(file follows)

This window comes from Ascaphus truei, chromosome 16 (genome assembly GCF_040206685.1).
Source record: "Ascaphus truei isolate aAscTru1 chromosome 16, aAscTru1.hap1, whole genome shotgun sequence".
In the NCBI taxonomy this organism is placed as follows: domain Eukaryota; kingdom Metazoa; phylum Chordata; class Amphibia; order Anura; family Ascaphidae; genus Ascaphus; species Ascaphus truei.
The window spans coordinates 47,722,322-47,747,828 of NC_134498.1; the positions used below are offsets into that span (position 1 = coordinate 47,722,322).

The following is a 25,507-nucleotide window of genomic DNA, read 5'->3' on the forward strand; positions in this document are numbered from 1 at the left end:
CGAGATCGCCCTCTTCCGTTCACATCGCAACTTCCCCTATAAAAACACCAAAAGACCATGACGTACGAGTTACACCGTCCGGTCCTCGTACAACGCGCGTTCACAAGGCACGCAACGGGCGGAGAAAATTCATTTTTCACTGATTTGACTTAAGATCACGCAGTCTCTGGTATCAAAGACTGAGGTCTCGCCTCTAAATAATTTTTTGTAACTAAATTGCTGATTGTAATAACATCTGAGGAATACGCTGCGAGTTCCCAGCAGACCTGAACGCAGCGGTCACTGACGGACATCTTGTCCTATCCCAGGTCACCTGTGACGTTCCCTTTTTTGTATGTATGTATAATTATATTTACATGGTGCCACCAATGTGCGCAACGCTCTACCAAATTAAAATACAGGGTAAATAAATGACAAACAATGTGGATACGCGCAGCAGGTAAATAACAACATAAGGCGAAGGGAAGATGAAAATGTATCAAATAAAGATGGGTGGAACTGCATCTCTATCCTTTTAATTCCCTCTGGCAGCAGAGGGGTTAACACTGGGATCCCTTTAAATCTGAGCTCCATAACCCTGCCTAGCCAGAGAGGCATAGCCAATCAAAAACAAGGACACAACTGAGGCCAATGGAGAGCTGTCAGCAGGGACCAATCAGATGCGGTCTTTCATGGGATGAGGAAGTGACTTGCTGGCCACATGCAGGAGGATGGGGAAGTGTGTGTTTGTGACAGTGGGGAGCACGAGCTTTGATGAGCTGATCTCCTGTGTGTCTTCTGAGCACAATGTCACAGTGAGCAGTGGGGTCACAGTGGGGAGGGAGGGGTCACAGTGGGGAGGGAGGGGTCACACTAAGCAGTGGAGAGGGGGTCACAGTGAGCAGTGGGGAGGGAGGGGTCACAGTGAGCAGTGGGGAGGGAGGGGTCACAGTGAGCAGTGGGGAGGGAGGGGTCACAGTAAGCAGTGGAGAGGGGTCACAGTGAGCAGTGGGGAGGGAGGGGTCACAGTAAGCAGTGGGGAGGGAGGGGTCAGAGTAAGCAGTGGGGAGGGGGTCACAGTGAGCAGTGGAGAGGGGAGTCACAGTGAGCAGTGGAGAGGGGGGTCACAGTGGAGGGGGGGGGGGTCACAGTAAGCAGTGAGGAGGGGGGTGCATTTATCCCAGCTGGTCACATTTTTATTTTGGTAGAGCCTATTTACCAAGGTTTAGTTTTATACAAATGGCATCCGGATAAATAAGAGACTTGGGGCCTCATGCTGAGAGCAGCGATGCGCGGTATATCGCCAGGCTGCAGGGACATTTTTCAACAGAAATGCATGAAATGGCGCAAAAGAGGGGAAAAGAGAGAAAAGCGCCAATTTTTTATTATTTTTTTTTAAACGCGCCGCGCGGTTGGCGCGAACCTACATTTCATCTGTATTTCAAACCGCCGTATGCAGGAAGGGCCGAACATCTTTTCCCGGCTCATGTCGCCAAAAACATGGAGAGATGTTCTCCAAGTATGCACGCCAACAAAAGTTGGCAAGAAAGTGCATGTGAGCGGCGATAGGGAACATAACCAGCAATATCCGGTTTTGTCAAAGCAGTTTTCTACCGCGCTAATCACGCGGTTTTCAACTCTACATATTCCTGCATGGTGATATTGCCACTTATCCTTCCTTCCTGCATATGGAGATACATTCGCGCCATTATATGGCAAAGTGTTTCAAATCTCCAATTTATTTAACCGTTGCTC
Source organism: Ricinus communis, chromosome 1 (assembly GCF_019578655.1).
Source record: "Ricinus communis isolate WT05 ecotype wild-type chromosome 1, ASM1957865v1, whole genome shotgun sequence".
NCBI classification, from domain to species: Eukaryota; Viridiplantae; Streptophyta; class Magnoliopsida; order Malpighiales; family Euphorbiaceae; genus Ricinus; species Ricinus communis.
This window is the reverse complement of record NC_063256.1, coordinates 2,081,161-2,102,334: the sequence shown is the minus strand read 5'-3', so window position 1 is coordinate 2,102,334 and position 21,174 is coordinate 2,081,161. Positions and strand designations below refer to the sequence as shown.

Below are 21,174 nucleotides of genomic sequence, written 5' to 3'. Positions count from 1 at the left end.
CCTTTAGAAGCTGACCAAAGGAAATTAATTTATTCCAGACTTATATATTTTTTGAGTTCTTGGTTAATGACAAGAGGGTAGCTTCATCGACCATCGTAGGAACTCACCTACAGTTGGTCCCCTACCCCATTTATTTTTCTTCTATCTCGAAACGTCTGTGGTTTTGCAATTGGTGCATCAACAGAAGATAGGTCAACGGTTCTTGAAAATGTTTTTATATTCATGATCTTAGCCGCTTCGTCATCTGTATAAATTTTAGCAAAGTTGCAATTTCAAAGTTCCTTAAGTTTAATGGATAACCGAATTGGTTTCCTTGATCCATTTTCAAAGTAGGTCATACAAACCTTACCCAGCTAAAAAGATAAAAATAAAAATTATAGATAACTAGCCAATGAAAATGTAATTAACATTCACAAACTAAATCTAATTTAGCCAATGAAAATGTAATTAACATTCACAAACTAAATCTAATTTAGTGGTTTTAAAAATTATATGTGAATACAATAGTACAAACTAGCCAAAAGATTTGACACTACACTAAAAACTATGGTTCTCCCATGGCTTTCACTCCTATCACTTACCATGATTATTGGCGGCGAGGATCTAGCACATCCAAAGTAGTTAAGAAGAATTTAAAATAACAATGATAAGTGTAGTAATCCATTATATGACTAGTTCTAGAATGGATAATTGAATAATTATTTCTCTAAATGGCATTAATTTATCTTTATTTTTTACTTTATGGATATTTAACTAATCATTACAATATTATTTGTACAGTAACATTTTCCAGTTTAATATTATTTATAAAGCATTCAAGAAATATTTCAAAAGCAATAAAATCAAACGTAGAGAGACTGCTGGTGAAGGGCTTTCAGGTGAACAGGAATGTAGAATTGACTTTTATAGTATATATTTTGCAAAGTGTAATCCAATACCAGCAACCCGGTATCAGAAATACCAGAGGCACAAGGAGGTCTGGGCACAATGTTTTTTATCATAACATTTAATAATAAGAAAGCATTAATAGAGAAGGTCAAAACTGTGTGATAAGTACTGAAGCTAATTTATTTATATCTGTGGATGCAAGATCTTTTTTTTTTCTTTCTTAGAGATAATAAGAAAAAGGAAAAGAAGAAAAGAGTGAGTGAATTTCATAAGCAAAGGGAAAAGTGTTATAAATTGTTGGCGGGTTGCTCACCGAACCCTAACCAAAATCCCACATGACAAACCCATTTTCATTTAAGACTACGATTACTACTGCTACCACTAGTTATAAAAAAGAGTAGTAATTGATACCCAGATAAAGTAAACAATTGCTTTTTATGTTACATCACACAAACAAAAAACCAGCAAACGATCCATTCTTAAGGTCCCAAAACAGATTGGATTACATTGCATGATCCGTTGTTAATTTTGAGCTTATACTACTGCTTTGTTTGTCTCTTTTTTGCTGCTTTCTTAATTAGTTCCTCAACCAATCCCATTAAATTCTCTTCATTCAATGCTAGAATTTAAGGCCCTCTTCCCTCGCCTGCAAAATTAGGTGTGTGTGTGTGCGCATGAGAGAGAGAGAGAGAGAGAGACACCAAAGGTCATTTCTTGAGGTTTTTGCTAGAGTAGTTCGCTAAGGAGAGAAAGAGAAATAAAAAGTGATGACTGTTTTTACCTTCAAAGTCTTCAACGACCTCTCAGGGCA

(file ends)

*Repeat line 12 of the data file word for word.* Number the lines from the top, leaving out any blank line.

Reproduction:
CCTTTAGAAGCTGACCAAAGGAAATTAATTTATTCCAGACTTATATATTTTTTGAGTTCTTGGTTAATGACAAGAGGGTAGCTTCATCGACCATCGTAGGAACTCACCTACAGTTGGTCCCCTACCCCATTTATTTTTCTTCTATCTCGAAACGTCTGTGGTTTTGCAATTGGTGCATCAACAGAAGATAGGTCAACGGTTCTTGAAAATGTTTTTATATTCATGATCTTAGCCGCTTCGTCATCTGTATAAATTTTAGCAAAGTTGCAATTTCAAAGTTCCTTAAGTTTAATGGATAACCGAATTGGTTTCCTTGATCCATTTTCAAAGTAGGTCATACAAACCTTACCCAGCTAAAAAGATAAAAATAAAAATTATAGATAACTAGCCAATGAAAATGTAATTAACATTCACAAACTAAATCTAATTTAGCCAATGAAAATGTAATTAACATTCACAAACTAAATCTAATTTAGTGGTTTTAAAAATTATATGTGAATACAATAGTACAAACTAGCCAAAAGATTTGACACTACACTAAAAACTATGGTTCTCCCATGGCTTTCACTCCTATCACTTACCATGATTATTGGCGGCGAGGATCTAGCACATCCAAAGTAGTTAAGAAGAATTTAAAATAACAATGATAAGTGTAGTAATCCATTATATGACTAGTTCTAGAATGGATAATTGAATAATTATTTCTCTAAATGGCATTAATTTATCTTTATTTTTTACTTTATGGATATTTAACTAATCATTACAATATTATTTGTACAGTAACATTTTCCAGTTTAATATTATTTATAAAGCATTCAAGAAATATTTCAAAAGCAATAAAATCAAACGTAGAGAGACTGCTGGTGAAGGGCTTTCAGGTGAACAGGAATGTAGAATTGACTTTTATAGTATATATTTTGCAAAGTGTAATCCAATACCAGCAACCCGGTATCAGAAATACCAGAGGCACAAGGAGGTCTGGGCACAATGTTTTTTATCATAACATTTAATAATAAGAAAGCATTAATAGAGAAGGTCAAAACTGTGTGATAAGTACTGAAGCTAATTTATTTATATCTGTGGATGCAAGATCTTTTTTTTTTCTTTCTTAGAGATAATAAGAAAAAGGAAAAGAAGAAAAGAGTGAGTGAATTTCATAAGCAAAGGGAAAAGTGTTATAAATTGTTGGCGGGTTGCTCACCGAACCCTAACCAAAATCCCACATGACAAACCCATTTTCATTTAAGACTACGATTACTACTGCTACCACTAGTTATAAAAAAGAGTAGTAATTGATACCCAGATAAAGTAAACAATTGCTTTTTATGTTACATCACACAAACAAAAAACCAGCAAACGATCCATTCTTAAGGTCCCAAAACAGATTGGATTACATTGCATGATCCGTTGTTAATTTTGAGCTTATACTACTGCTTTGTTTGTCTCTTTTTTGCTGCTTTCTTAATTAGTTCCTCAACCAATCCCATTAAATTCTCTTCATTCAATGCTAGAATTTAAGGCCCTCTTCCCTCGCCTGCAAAATTAGGTGTGTGTGTGTGCGCATGAGAGAGAGAGAGAGAGAGAGACACCAAAGGTCATTTCTTGAGGTTTTTGCTAGAGTAGTTCGCTAAGGAGAGAAAGAGAAATAAAAAGTGATGACTGTTTTTACCTTCAAAGTCTTCAACGACCTCTCAGGGCA